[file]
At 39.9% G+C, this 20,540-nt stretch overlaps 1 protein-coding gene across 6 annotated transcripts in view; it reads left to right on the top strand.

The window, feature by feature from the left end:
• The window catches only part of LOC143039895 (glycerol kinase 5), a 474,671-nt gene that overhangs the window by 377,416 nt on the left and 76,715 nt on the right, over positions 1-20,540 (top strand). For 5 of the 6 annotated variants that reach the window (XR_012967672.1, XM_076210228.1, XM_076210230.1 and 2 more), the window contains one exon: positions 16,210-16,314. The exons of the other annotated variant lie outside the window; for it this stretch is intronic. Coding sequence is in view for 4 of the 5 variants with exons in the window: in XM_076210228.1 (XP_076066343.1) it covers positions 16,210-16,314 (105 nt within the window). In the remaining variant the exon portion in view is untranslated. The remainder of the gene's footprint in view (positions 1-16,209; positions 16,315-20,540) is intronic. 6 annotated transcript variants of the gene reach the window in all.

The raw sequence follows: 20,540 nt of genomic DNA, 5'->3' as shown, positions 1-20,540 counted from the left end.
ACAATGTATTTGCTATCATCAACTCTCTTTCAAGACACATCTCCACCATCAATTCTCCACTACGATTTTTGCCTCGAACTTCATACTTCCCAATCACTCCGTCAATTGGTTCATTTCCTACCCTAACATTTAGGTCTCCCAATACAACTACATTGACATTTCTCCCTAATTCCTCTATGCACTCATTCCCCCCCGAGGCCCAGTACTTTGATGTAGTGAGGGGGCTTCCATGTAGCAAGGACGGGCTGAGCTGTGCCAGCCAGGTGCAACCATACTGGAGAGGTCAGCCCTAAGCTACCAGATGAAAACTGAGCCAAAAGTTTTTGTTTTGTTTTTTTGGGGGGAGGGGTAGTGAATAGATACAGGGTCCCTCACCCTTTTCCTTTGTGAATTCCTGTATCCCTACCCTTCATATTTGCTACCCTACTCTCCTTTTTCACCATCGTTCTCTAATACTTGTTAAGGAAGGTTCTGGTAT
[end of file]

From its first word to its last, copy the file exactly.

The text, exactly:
At 39.9% G+C, this 20,540-nt stretch overlaps 1 protein-coding gene across 6 annotated transcripts in view; it reads left to right on the top strand.

The window, feature by feature from the left end:
• The window catches only part of LOC143039895 (glycerol kinase 5), a 474,671-nt gene that overhangs the window by 377,416 nt on the left and 76,715 nt on the right, over positions 1-20,540 (top strand). For 5 of the 6 annotated variants that reach the window (XR_012967672.1, XM_076210228.1, XM_076210230.1 and 2 more), the window contains one exon: positions 16,210-16,314. The exons of the other annotated variant lie outside the window; for it this stretch is intronic. Coding sequence is in view for 4 of the 5 variants with exons in the window: in XM_076210228.1 (XP_076066343.1) it covers positions 16,210-16,314 (105 nt within the window). In the remaining variant the exon portion in view is untranslated. The remainder of the gene's footprint in view (positions 1-16,209; positions 16,315-20,540) is intronic. 6 annotated transcript variants of the gene reach the window in all.

The raw sequence follows: 20,540 nt of genomic DNA, 5'->3' as shown, positions 1-20,540 counted from the left end.
ACAATGTATTTGCTATCATCAACTCTCTTTCAAGACACATCTCCACCATCAATTCTCCACTACGATTTTTGCCTCGAACTTCATACTTCCCAATCACTCCGTCAATTGGTTCATTTCCTACCCTAACATTTAGGTCTCCCAATACAACTACATTGACATTTCTCCCTAATTCCTCTATGCACTCATTCCCCCCCGAGGCCCAGTACTTTGATGTAGTGAGGGGGCTTCCATGTAGCAAGGACGGGCTGAGCTGTGCCAGCCAGGTGCAACCATACTGGAGAGGTCAGCCCTAAGCTACCAGATGAAAACTGAGCCAAAAGTTTTTGTTTTGTTTTTTTGGGGGGAGGGGTAGTGAATAGATACAGGGTCCCTCACCCTTTTCCTTTGTGAATTCCTGTATCCCTACCCTTCATATTTGCTACCCTACTCTCCTTTTTCACCATCGTTCTCTAATACTTGTTAAGGAAGGTTCTGGTAT